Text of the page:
To a degree, I think it’s pertinent to keep in mind that The “classic” Pultecs do hold some value in their name alone. Not that this reputation is undeserved, but the name recognition alone - like with Neve, or Telefunken, or Neumann - helps to keep these things sought after, because of their history.
    I don’t know enough about whether today’s technology and materials has allowed manufacturers to now make things to the original specs of their historic namesakes, and make them cheaper, too...or not.
    Again, that would be a question for Bos. @Boswell
    ;)
     
  3. audiokid

    audiokid Chris Staff

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    I've owned a few MEQ-5's http://www.pulsetechniques.com/products/classic-pultec-tube-eqs/meq-5-detail
    To my understanding http://www.pulsetechniques.com/products/ are the closest to the originals but to my knowledge made quieter. If I had enough money I would own one MEQ-5 for every input channel needed PLUS a few
    EQP-1A3 for the mastering bus
    These pultecs are amazing. They are extremely easy to dial in what you want.

    I've compared Pulse Technique analog pultecs to plug-ins and there is no comparison. Pulse Technique analog pultecs are unbeatable. I read other clones are nothing like pulse technique pultecs. Very expensive but well worth it to me.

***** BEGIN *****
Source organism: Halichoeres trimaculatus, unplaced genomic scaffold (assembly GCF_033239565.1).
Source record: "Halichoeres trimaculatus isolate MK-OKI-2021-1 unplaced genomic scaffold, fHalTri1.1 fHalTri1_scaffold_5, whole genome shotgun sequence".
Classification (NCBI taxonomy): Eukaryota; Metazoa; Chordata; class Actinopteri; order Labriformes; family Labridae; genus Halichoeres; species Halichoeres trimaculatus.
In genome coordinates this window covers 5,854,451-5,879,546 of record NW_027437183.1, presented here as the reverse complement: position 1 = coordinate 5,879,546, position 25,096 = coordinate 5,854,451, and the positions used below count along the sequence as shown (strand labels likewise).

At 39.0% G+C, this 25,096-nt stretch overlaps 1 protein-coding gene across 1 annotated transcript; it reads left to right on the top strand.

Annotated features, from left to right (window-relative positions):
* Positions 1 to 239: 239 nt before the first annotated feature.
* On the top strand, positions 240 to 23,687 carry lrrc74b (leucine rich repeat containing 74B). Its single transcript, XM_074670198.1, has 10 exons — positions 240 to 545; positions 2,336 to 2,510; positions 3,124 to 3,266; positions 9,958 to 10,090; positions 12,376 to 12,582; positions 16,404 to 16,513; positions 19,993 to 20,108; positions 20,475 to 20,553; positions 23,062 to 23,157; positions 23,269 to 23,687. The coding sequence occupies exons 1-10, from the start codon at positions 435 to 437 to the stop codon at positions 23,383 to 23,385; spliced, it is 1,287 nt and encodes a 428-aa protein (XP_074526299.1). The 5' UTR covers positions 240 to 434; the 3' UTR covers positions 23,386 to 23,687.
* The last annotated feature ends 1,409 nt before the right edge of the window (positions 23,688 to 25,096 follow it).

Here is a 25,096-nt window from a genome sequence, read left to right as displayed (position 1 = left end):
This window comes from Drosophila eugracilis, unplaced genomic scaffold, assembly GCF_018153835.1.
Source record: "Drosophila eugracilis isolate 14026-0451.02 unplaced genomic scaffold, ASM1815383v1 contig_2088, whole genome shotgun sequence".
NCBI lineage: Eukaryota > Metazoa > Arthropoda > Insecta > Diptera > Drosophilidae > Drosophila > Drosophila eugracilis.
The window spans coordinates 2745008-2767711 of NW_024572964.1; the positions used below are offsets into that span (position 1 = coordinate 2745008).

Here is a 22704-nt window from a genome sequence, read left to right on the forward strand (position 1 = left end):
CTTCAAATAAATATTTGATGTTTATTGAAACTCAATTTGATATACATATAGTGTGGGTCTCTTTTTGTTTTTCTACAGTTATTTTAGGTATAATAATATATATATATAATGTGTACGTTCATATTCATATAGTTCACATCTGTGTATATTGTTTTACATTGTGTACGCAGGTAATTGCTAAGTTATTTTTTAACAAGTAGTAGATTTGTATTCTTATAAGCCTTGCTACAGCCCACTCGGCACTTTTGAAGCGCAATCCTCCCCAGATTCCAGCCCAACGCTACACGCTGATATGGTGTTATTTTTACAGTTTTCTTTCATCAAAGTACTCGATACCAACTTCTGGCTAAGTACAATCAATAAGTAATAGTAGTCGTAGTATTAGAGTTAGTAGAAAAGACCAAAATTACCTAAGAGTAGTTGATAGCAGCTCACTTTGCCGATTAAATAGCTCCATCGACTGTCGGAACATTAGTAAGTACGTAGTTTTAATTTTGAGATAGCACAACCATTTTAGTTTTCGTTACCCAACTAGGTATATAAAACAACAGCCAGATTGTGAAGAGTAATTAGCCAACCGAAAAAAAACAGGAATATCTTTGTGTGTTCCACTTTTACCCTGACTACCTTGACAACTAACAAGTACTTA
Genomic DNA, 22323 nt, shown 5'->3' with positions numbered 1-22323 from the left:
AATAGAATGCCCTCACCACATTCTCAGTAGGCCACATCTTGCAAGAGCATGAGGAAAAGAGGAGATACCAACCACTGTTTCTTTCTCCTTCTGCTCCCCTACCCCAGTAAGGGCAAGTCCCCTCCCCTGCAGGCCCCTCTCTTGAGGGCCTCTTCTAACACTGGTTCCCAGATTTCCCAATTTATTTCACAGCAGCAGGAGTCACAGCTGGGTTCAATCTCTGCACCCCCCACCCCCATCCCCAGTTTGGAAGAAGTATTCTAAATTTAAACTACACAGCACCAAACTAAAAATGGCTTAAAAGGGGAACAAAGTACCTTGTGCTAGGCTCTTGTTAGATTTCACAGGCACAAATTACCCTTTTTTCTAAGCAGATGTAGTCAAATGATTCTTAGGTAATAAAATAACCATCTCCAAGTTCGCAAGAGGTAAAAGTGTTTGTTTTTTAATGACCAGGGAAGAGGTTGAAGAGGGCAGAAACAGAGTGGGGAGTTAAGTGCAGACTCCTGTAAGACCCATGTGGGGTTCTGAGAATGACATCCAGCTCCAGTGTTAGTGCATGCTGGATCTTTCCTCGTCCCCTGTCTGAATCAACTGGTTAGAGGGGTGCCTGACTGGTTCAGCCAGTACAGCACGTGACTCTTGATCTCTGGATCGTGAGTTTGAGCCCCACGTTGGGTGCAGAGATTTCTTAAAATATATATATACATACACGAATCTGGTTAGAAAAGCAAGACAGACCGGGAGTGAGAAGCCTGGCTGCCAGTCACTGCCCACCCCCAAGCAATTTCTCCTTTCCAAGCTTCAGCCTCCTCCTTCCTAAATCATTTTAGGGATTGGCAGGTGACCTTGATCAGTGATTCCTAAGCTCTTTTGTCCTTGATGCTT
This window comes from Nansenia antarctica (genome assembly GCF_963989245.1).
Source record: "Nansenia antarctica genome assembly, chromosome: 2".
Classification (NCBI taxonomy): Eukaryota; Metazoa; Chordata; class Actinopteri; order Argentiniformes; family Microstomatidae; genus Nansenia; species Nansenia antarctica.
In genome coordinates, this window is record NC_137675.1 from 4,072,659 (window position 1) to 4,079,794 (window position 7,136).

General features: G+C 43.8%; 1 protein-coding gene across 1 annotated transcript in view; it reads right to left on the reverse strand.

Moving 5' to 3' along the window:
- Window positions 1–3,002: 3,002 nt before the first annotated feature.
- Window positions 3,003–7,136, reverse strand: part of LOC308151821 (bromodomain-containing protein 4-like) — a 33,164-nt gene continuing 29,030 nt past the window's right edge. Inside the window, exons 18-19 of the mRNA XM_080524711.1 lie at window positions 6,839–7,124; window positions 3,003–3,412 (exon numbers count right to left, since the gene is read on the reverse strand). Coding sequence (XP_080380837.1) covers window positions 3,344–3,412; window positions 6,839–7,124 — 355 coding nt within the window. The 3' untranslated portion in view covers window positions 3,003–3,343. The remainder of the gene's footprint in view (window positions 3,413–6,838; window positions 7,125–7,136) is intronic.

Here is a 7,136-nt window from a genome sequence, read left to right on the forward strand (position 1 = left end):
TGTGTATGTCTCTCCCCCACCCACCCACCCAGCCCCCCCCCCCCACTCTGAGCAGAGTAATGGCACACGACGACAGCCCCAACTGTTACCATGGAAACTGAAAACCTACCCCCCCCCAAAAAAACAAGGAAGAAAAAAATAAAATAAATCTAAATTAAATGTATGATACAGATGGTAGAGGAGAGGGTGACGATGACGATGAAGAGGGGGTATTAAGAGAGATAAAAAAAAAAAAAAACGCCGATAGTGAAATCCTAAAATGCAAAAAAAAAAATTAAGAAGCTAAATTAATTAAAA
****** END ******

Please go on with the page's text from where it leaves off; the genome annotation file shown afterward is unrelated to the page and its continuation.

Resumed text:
imho
     
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  4. audiokid

    audiokid Chris Staff

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  5. DonnyThompson

    DonnyThompson Distinguished Member

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    @kmetal @Kurt Foster @Boswell

    I’ve developed a sort of “like/dislike” attitude towards vintage gear.
    I love the thought of owning a classic piece, and sonics aside, simply for the notion that it would be great to have a piece that has become historic, and that has become so much a part of the sound of recordings in the “Classic Recording” age.
    But then, that romantic notion turns logical, and I start wondering about what it would cost to actually own some of those pieces from yester-year.
    Let’s say I was able to buy a U47 or 48 from 1960... on the surface, that’s something to be proud of. But...what if it needed parts at some point?
    Am I able to get the exact parts I need from that time period to keep the mic intact in its origin?
    I’m sure some parts are out there; but because they aren’t as common anymore as they once were, I would expect to pay a pretty serious premium on them - if I could find them.